Curator Samar Martha is een kunstenares, die deels in London en deels in Ramallah woont. Elder doet er wat smalend over, maar musea elders vertellen natuurlijk vaak ook een narratief, een versie van een geschiedenis met een boodschap, vaak ook een moreel oordeel. Denk alleen al aan Yad Vashem, dat naast een herdenkingsmonument ook een museum is dat een dramatisch verhaal vertelt.
Vaak is zo'n boodschap "nooit meer oorlog", maar meer nationalistisch getinte musea benadrukken ook de rechtvaardige strijd voor vrijheid en gelijkheid. Kunst is om toch wetenschappelijk en historisch verantwoord te blijven.
Hoe dit Palestijnse museum gaat uitpakken, laat zich dan ook raden. Hun staat van dienst op historische eerlijkheid is belabberd, en dat is eufemistisch uitgedrukt. Maar scheef is het wel, dat Unesco en Noorwegen een zulke onderneming gaan sponsoren. Dat lijkt mij alleen gerechtvaardigd bij een museum dat ook echt vrede en verzoening predikt en de partijen dichter bijeen brengt.
In 2008, there was a stone-laying ceremony in Bethlehem for a new museum called the Palestinian Riwaya Museum.
Riwaya means "narrative."
It is funded and supported by Norway and UNESCO.
The curator of the museum, Samar Martha, was interviewed recently, and her words make it appear that this cultural institution is really more interested in propaganda than in truth.
Are their specific historical aspects that you wish to emphasize?
We have only just begun work on the concept. But one important topic will certainly be that of the Palestinian refugees since 1948, because that has very much characterized our self-image. One idea is to ask people who fled from the territory of modern Israel in 1948 and today live in the West Bank, the Gaza Strip or overseas to tell their stories in video interviews. Yet I also wish to illuminate more recent historical events, such as the Intifada and the conflict between Fatah and Hamas in recent years.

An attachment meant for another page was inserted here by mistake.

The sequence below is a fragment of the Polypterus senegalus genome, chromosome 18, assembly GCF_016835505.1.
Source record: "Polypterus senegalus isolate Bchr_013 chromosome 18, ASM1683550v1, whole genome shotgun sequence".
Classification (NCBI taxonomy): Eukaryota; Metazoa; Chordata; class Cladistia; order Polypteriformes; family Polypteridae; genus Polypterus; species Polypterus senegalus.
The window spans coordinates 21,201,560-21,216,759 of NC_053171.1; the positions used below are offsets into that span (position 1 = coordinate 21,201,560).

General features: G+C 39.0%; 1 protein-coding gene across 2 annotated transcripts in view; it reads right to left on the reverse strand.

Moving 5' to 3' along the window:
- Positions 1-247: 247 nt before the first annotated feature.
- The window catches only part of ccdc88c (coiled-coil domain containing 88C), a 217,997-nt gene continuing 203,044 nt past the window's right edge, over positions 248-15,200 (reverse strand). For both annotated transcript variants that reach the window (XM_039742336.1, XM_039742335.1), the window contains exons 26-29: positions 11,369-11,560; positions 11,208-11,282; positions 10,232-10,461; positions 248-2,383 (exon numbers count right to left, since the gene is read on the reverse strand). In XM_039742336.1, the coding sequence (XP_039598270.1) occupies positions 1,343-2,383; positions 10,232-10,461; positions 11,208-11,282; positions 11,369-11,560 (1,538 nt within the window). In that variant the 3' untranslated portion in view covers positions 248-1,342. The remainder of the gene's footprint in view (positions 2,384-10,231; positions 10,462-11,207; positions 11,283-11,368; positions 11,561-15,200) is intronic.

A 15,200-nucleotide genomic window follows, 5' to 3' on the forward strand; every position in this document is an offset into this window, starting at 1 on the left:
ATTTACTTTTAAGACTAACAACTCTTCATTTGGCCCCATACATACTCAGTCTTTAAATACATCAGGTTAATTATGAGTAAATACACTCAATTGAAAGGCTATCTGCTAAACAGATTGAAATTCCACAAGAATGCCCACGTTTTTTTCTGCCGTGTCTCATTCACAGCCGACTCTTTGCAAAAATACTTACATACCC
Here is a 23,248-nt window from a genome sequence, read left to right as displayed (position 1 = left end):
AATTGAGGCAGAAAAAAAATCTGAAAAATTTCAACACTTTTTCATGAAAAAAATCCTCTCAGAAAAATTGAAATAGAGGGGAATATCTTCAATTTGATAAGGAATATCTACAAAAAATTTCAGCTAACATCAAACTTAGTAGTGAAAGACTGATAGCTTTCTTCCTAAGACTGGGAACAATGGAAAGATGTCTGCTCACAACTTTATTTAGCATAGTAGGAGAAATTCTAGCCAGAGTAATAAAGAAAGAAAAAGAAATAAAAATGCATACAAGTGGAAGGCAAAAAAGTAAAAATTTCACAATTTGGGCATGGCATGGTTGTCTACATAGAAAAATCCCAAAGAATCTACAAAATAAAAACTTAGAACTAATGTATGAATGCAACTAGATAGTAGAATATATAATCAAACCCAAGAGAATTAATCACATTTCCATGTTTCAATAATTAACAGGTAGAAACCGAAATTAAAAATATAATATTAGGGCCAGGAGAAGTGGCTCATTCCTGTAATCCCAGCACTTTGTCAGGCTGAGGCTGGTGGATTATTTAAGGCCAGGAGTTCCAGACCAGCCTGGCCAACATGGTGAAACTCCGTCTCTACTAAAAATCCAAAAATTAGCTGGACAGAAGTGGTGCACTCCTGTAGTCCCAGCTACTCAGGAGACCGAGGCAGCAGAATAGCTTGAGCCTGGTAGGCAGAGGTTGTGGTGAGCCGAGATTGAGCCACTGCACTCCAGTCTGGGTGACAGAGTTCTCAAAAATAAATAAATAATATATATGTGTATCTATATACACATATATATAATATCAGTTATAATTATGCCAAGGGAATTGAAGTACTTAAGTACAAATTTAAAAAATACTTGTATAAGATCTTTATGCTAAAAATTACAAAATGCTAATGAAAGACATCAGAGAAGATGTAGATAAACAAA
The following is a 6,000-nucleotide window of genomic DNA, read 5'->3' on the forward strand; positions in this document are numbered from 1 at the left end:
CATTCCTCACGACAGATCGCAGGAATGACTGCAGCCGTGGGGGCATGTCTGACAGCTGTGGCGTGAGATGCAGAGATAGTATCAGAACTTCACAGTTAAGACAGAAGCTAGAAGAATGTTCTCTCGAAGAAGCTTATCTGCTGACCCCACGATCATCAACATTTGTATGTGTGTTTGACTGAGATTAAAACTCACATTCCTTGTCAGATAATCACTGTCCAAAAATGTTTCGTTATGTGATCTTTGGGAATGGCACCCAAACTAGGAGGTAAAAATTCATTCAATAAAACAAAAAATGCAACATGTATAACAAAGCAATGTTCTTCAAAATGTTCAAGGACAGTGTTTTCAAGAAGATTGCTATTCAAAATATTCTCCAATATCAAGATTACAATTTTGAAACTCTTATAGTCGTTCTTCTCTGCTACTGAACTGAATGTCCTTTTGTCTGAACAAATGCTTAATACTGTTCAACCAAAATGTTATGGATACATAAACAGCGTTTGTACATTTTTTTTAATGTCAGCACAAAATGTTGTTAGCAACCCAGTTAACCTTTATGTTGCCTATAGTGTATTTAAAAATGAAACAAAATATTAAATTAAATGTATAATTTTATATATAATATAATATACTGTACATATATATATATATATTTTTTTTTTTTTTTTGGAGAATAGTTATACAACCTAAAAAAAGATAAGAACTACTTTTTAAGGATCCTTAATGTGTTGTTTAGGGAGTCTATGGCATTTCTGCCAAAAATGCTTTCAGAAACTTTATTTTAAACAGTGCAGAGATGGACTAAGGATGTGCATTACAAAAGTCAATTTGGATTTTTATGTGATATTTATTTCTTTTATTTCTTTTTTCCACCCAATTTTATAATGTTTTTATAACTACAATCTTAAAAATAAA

Aren’t these topics quite disputed among Palestinians?
They are. And that is why all decision-making politicians must be involved in the concept from the very beginning. It is, of course, an important issue who decides about the stories that will be told. We set up a number of discussion groups to deal with these questions. Also, UNESCO, which supports the project, must be convinced of our concept as well as the Peace Center, whose building we are using.
Why did you come up with the idea of this museum?
For a simple reason: because we’ve never had such a museum. Internationally, the perspective of Palestinian culture and history is very marked by the Israeli perspective. We would like to counter that with a museum that takes up a Palestinian perspective. ...
Do you plan to also involve Israeli artists or academics in the conception of the museum?
If they deal with Israeli history is a self-critical way, then yes.
In the conflict between Palestinians and Israel, violence has not only come from the Israeli side. Will the issue of Palestinian violence also be broached?
We will make an effort to show many sides. But every national museum has a specific, limited perspective. That is the case all over the world, perhaps with the exception of Germany, where the museums deal very critically with their own history. But for us, the main priority is to portray something like a Palestinian identity.
A museum where politicians must approve the exhibits?
And notice it isn't called the Palestinian Cultural Museum, or History Museum, or even the Palestinian National Museum - but the Palestinian Narrative Museum. The entire point, as the curator shows, is not to portray the truth but to portray a story - and avoid other viewpoints.
Granted, national museums do tend to give the official perspective, but this is not called a national museum. It is specifically located next to the Church of the Nativity to attract tourists to swim in the propaganda it provides.
Interestingly, the Arabic word Riwaya also means "novel" or "fiction."